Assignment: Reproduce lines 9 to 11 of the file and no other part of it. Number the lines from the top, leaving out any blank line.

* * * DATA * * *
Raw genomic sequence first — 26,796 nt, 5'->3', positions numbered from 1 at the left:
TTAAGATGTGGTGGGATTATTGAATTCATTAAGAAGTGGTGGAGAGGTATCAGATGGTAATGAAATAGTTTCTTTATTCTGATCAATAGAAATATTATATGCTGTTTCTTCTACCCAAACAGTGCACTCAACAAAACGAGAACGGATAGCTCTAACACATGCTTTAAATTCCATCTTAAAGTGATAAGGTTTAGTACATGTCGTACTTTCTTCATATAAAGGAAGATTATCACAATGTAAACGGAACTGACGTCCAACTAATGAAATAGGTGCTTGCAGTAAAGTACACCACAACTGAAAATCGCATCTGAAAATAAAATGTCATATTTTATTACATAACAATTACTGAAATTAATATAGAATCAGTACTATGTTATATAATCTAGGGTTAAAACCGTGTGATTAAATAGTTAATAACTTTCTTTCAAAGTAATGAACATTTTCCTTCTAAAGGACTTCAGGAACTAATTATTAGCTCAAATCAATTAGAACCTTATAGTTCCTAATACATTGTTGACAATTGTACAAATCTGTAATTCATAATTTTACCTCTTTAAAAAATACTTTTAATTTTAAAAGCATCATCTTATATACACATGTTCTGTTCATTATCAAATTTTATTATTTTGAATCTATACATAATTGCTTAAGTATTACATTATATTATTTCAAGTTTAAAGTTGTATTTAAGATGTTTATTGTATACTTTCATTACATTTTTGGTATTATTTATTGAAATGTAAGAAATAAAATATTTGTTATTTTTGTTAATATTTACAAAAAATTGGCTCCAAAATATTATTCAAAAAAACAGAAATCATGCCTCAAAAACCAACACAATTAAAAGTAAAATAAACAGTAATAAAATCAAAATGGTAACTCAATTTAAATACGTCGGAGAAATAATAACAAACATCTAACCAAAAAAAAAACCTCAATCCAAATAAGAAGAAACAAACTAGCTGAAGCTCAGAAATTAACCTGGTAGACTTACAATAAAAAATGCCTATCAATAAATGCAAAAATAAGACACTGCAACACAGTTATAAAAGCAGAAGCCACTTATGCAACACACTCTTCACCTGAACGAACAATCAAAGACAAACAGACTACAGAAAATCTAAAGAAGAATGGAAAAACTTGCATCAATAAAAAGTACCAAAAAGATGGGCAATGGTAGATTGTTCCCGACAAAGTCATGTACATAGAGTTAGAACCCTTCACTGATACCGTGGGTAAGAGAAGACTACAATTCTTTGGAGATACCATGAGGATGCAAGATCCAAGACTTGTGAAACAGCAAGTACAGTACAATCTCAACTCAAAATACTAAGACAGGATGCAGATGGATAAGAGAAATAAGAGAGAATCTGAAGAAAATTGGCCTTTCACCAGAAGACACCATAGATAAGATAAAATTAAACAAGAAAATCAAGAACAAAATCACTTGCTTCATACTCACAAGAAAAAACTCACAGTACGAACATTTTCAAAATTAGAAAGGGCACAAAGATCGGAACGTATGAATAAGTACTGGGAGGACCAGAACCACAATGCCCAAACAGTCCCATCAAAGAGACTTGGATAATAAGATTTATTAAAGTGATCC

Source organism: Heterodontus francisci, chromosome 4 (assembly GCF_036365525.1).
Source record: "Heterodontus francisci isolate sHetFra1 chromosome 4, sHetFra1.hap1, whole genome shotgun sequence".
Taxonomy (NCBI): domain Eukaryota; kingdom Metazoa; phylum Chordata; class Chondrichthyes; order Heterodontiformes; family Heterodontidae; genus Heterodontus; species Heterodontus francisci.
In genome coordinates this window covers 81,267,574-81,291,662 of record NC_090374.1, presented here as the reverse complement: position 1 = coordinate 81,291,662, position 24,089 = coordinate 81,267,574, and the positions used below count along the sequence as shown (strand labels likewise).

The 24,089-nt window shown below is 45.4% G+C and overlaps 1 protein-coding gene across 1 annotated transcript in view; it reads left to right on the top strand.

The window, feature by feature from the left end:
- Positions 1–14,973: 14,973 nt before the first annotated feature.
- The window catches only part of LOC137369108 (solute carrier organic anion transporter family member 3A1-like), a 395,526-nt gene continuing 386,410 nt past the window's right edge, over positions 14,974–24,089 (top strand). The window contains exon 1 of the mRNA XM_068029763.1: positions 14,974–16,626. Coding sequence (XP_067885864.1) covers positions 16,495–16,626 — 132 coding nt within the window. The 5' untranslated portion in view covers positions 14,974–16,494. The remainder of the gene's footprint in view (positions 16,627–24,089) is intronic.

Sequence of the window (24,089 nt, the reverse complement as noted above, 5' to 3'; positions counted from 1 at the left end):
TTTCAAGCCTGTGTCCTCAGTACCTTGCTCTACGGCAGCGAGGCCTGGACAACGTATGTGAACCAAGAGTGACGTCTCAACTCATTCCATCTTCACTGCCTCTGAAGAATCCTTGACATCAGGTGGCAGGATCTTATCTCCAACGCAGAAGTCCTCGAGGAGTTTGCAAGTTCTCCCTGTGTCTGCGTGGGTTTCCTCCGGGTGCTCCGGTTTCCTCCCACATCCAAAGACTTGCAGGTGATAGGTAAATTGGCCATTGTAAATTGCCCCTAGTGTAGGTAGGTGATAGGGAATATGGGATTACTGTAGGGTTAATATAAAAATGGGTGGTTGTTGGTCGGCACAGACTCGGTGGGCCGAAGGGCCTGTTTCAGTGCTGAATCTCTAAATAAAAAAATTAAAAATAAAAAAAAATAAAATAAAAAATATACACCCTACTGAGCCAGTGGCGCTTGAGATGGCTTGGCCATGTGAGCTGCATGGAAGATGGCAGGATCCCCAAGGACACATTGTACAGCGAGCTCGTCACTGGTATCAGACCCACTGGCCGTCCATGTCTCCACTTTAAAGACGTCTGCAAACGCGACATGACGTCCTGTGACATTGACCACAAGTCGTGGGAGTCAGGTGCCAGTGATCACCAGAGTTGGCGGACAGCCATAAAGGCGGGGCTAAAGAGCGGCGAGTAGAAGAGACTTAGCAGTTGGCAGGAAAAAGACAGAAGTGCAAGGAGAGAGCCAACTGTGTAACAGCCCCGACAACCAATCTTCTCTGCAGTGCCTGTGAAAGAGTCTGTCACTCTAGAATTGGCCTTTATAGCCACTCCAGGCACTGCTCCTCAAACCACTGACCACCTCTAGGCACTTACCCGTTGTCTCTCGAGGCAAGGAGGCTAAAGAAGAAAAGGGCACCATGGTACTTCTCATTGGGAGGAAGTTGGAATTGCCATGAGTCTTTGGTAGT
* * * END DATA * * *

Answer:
- Positions 1–14,973: 14,973 nt before the first annotated feature.
- The window catches only part of LOC137369108 (solute carrier organic anion transporter family member 3A1-like), a 395,526-nt gene continuing 386,410 nt past the window's right edge, over positions 14,974–24,089 (top strand). The window contains exon 1 of the mRNA XM_068029763.1: positions 14,974–16,626. Coding sequence (XP_067885864.1) covers positions 16,495–16,626 — 132 coding nt within the window. The 5' untranslated portion in view covers positions 14,974–16,494. The remainder of the gene's footprint in view (positions 16,627–24,089) is intronic.

Sequence of the window (24,089 nt, the reverse complement as noted above, 5' to 3'; positions counted from 1 at the left end):